I had to look that up, but I remembered in Sherlock Holmes' "The Adventure of the Stockbroker's Clerk", the hapless Hall Pycroft is paid to write out lists of pottery sellers, though he exclaims “Surely there are classified lists?” The story was written in 1893, after the invention of the telephone, but that convenience was not widely available and wasn't included in Holmes stories until "The Adventure of the Three Garridebs", set in 1902 and written in 1924.

    All in all an excellent puzzle, I give it 5 stars!

    ReplyDelete
    Replies
    1. Curtis, I don't know how you could have missed eco's Subaru star clue (not!).

      Delete
    2. eco, I did not know about Antonio Meucci, the Italian phone inventor. As to "America first," wasn't Bell from Scotland, not the U.S. of A.?

      Delete
    3. WW: no comment on your (yellow s)not! comment.

      Bell was originally from Scotland, but he was an American citizen. Besides, he was white (and male, and straight), which is all that matters these days. Italians are too dark and artsy...

      Delete
  44. APPLE SLICER and APPS both can segment a Macintosh

    ReplyDelete
  45. I keep bombing out! Last week I had Toyota Sienna / a nice toy yacht and this week I had telephone operator / Telo. Argh.

    ReplyDelete
  46. Of all the four-letter "conveniences" there are(and there seems to be a lot of them), YELP never once occurred to me. Hope I didn't sound too insulting. I was disappointed I couldn't think of it, so I played with words according to the directions in the puzzle. Being a gentleman, I can't really list many of the four-letter words I used. Sorry. Just being playful.

    ReplyDelete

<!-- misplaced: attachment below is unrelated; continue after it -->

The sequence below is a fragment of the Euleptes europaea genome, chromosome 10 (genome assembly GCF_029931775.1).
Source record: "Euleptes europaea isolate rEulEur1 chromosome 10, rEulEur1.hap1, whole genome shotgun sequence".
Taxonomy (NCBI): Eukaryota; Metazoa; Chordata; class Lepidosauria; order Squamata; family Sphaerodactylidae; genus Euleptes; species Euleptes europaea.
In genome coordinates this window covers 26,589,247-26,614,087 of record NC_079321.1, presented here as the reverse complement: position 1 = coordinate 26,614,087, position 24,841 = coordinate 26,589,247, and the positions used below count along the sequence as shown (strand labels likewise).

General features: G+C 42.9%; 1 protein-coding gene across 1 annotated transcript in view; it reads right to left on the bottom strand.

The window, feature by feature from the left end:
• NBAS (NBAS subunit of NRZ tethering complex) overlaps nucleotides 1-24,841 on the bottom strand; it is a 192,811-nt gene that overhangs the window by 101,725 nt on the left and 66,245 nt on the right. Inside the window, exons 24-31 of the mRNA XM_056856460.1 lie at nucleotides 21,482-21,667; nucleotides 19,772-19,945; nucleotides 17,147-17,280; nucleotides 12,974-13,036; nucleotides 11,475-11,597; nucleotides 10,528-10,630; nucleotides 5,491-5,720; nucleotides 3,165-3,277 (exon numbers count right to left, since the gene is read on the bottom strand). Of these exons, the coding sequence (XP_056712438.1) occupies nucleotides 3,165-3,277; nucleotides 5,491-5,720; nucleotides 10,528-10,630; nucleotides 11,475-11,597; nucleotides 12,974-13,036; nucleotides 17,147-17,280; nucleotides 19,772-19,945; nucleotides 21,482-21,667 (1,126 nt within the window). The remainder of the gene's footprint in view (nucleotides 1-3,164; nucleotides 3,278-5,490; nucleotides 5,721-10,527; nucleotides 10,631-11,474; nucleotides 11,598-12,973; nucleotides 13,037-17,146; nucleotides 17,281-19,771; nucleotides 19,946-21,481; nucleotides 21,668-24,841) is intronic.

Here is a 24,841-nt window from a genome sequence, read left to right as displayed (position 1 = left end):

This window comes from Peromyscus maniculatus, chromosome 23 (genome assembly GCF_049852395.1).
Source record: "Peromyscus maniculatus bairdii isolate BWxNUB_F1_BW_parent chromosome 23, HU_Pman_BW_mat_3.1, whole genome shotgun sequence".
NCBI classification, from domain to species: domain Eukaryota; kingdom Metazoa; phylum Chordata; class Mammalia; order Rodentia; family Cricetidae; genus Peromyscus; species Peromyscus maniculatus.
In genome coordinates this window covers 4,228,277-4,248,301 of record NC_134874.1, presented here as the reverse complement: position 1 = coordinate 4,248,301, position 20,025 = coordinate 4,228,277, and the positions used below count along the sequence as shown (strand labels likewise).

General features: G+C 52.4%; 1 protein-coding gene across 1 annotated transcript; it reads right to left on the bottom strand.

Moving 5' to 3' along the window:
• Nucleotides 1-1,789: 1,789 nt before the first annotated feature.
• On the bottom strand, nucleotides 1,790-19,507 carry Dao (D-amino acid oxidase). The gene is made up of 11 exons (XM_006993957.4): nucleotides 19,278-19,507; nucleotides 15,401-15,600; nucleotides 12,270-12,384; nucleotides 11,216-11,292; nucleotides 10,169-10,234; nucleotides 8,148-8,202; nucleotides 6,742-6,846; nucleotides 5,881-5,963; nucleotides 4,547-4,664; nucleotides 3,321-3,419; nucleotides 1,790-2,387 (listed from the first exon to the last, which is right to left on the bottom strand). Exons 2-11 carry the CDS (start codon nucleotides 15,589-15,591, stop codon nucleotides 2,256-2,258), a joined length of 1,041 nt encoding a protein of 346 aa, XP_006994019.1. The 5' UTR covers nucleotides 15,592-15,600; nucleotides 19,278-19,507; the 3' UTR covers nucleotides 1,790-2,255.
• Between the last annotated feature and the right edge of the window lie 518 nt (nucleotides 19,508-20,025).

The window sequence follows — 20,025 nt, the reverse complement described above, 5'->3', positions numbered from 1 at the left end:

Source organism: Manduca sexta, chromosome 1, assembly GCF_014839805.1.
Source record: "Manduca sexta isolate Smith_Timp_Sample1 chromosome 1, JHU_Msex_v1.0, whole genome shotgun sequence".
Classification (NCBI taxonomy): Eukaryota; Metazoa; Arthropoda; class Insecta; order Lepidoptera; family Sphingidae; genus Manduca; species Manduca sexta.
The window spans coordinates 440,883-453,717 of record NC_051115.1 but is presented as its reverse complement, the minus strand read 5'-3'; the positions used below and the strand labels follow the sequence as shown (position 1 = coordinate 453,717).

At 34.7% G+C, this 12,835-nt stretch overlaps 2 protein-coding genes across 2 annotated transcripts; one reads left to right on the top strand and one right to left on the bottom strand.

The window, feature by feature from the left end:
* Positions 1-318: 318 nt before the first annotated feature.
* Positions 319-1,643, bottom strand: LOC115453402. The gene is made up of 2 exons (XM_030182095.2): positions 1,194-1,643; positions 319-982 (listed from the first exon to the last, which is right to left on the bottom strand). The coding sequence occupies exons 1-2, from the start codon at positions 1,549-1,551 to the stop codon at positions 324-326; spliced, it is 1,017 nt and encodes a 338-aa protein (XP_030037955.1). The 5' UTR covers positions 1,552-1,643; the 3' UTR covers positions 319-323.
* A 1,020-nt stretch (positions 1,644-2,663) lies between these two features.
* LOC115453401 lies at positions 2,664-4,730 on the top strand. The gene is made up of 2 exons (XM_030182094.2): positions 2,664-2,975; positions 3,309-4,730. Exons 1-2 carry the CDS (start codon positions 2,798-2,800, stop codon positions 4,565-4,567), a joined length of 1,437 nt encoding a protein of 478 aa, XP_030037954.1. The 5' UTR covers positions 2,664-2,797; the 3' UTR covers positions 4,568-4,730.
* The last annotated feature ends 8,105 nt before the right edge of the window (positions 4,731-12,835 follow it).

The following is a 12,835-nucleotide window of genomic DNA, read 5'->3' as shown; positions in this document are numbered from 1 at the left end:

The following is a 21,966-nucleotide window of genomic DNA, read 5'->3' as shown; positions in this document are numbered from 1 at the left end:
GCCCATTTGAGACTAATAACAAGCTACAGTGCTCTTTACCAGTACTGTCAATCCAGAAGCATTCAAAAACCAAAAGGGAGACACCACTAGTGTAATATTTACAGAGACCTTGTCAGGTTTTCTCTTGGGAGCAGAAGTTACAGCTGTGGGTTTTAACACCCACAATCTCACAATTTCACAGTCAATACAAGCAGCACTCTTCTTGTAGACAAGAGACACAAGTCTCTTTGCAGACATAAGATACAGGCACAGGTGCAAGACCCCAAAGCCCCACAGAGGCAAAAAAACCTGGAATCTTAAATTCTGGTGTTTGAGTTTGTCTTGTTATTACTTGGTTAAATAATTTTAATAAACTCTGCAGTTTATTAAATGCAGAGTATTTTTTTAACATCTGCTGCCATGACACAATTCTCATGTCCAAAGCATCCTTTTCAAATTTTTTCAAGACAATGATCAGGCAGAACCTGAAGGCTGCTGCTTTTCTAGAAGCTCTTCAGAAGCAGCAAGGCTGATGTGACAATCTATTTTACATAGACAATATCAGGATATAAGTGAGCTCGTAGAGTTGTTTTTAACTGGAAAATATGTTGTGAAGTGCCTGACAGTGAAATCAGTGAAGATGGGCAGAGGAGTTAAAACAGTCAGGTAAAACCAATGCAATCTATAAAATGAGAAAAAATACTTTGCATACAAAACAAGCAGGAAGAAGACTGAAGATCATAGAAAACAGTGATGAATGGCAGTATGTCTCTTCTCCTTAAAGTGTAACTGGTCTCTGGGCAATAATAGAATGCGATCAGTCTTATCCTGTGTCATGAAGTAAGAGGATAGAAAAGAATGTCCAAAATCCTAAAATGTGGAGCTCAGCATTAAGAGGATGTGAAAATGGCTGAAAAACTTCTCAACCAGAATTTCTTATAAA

47. This comment has been removed by the author.

    ReplyDelete
  48. MY hint:
    "Solved this? You're a lucky man," was a musical clue.
    The "Y" in "You're" + the ELP (Emerson, Lake and Palmer) who had an early hit with "Lucky Man," spells out YELP.

    LegoGoingBackForASecondYelping

    ReplyDelete
  49. Okay, I didn't submit this week. I don't consider either of these items as conveniences. The yellow pages, when they still delivered them, were decidedly inconvenient. And, what can I say about Yelp? I don't use any online reviews, except Glassdoor, and even then, I take a jaded point of view about the reviews: the upset customers/employees are more motivated to write a review, so most reviews skew lower than they out to.

    ReplyDelete
  50. Came up first with apple sauce, then apple slicer, both leading to apps.
    Then I got Ivory Soap leading to ivos, intelligent voice operating system. All the sort-of refs to HAL made me think others had gone this route.
    Neither satisfied the "similar purpose" caveat which may have been meant as a hint, but was also a limiter.
    Even the Yelp/Yellow Pages answer is weak in this regard.

    ReplyDelete
  51. A bit late, but

    19th century convenience Yellow Pages; 21st century convenience Yelp.

    In addition to its primary use, the Yellow Pages, was commonly used at family dinners to, as a booster seat. Hence its use in “child raising.” This was especially true, growing up in New York City, where phone books were thick.

    ReplyDelete
  52. Replies
    1. I'm still around! This was a tough puzzle! I had no luck at all with it. Great Puzzle! Congrats to everyone who figured it out!

      Delete
    2. I kept thinking that any second it will hit me but it never did!!

      Delete